Elevated lead levels that temporarily occurred in water delivered to some customers of West View Water Authority have been corrected, the utility said Monday.
No more than 1,100 homes and businesses among West View Water's customers in Allegheny, Beaver and Butler counties would have been affected, estimated Joseph Dinkel, the utility's executive director of operations. The higher levels occurred in older buildings with lead water pipes.
"The lead is no longer a problem," he said.
"There were never levels high enough to pose a health risk," said Guillermo Cole, a spokesman for the Allegheny County Health Department, who agreed with Mr. Dinkel's assessment of the situation.
High lead levels can cause health problems, especially for infants, young children and pregnant women.
Occupants of older homes do not need to have their water tested, Mr. Cole and Mr. Dinkel said. Residents concerned about drinking water picking up lead from pipes should let the faucet run for 30 seconds or until the water feels cool, Mr. Cole suggested.
The higher lead levels occurred because of changes the authority had made in its treatment methods. When tests showed elevated lead levels had been found in some samples during water testing, the utility changed the treatment method again and sent letters to its 55,000 customers, warning them about the elevated levels. The letters were dated Dec. 10, but some customers in the North Boroughs did not receive their copies until last week.
The treatment change occurred about two years ago when West View Water began adding chloramines to its water during warmer weather. Chloramines are formed when ammonia is added to chlorine. Approved by the Environmental Protection Agency as a water disinfectant, chloramines provide longer-lasting treatment of water and reduce the formation of disinfection byproducts called trihalomethanes. Chloramines, however, have the side effect of dissolving lead-containing compounds from the inside of older water pipes that serve individual homes and businesses. None of West View's water mains are made of lead.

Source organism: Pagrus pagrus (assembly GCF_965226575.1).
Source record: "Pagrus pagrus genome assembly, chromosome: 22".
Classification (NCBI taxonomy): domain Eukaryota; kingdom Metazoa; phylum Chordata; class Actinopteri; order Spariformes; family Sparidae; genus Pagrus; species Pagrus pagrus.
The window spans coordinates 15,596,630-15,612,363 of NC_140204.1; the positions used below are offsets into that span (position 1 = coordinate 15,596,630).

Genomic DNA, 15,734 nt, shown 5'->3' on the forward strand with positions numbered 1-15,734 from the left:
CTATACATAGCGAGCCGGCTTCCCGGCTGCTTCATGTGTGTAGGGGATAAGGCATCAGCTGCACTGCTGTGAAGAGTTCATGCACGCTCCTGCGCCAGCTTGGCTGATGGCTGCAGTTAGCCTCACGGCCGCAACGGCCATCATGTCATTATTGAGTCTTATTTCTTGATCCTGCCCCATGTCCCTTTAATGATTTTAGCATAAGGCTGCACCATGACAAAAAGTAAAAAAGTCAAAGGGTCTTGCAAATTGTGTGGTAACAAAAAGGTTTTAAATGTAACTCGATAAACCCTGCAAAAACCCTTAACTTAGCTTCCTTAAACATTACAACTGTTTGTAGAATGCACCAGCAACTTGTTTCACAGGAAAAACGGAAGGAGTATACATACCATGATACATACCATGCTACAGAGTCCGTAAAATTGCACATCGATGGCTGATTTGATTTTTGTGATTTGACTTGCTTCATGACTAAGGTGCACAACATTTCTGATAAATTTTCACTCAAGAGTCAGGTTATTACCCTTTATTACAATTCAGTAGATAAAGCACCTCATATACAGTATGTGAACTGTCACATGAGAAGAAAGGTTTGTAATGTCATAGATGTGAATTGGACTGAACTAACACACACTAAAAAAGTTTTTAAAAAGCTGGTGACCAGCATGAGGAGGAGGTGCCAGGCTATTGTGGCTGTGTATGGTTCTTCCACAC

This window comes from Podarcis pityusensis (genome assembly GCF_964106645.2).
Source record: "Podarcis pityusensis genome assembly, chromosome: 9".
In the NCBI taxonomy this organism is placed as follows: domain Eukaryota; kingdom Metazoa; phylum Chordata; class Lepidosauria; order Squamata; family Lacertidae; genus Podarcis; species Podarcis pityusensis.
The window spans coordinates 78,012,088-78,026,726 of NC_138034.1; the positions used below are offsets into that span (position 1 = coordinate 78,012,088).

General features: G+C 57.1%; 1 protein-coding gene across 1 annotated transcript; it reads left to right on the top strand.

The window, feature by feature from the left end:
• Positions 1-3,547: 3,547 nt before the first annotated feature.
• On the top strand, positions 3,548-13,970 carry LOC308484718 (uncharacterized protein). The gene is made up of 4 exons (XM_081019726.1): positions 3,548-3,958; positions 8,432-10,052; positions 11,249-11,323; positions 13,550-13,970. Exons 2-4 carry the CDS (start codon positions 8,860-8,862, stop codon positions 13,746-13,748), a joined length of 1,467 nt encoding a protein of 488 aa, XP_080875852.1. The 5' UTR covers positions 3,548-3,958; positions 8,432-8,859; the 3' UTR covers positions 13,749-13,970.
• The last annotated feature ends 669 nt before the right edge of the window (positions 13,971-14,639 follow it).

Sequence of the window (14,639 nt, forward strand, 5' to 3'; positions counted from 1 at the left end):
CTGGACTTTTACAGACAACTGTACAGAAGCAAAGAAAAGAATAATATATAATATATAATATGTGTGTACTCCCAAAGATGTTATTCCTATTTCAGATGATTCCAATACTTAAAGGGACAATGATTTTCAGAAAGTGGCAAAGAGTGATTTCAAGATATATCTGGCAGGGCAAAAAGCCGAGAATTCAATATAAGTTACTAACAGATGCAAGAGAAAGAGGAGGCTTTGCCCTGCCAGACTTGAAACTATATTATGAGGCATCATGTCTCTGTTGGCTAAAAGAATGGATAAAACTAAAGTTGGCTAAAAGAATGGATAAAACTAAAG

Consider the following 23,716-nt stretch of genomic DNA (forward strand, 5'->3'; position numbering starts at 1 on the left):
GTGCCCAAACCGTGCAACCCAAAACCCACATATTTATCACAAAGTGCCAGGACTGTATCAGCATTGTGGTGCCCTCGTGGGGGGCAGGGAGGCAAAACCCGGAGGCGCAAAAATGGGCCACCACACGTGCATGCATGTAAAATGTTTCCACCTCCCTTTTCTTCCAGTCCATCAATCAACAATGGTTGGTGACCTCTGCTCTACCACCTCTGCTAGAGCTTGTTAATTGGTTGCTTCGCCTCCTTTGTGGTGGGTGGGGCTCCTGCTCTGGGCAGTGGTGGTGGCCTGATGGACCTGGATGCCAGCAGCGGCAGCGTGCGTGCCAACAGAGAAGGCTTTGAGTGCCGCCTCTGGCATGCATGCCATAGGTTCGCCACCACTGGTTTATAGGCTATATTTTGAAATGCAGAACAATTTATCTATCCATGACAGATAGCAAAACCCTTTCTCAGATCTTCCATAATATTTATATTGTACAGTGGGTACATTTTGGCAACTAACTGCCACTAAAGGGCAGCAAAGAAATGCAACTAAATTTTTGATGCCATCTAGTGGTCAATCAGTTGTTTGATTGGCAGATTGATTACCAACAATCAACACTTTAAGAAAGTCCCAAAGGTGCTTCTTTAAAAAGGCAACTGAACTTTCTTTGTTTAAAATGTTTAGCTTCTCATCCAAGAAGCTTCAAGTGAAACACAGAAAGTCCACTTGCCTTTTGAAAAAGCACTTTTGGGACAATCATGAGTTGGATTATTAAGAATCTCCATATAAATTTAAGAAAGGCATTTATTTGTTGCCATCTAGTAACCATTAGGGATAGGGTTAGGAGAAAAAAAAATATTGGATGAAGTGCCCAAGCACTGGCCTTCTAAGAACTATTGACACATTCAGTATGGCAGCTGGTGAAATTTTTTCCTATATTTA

Tests were done at about 100 sites during mid-summer 2010 and higher lead levels were found at 10 or fewer locations, Mr. Dinkel estimated. The company stopped using chloramines in the fall.
"You try to correct one problem -- trihalomethanes -- and you shoot yourself in the foot with another," he said.
The federal Safe Water Drinking Act required West View Water to send letters explaining the dangers of lead after the testing revealed levels of the metal that exceeded the "action level" of 15 parts per billion molecules at some testing sites.
Once the company stopped chloramine treatment, the lead levels fell back below 15 parts per billion, Mr. Cole said.
West View Water Authority has customers in 32 municipalities. Its service area has a population of about 200,000 and covers about 100 square miles.
Customers seeking additional information about the Dec. 10 letter can call the water authority at 412-931-3292 or visit the company's website at www.westviewwater.org.
Len Barcousky: email@example.com or 412-263-1159.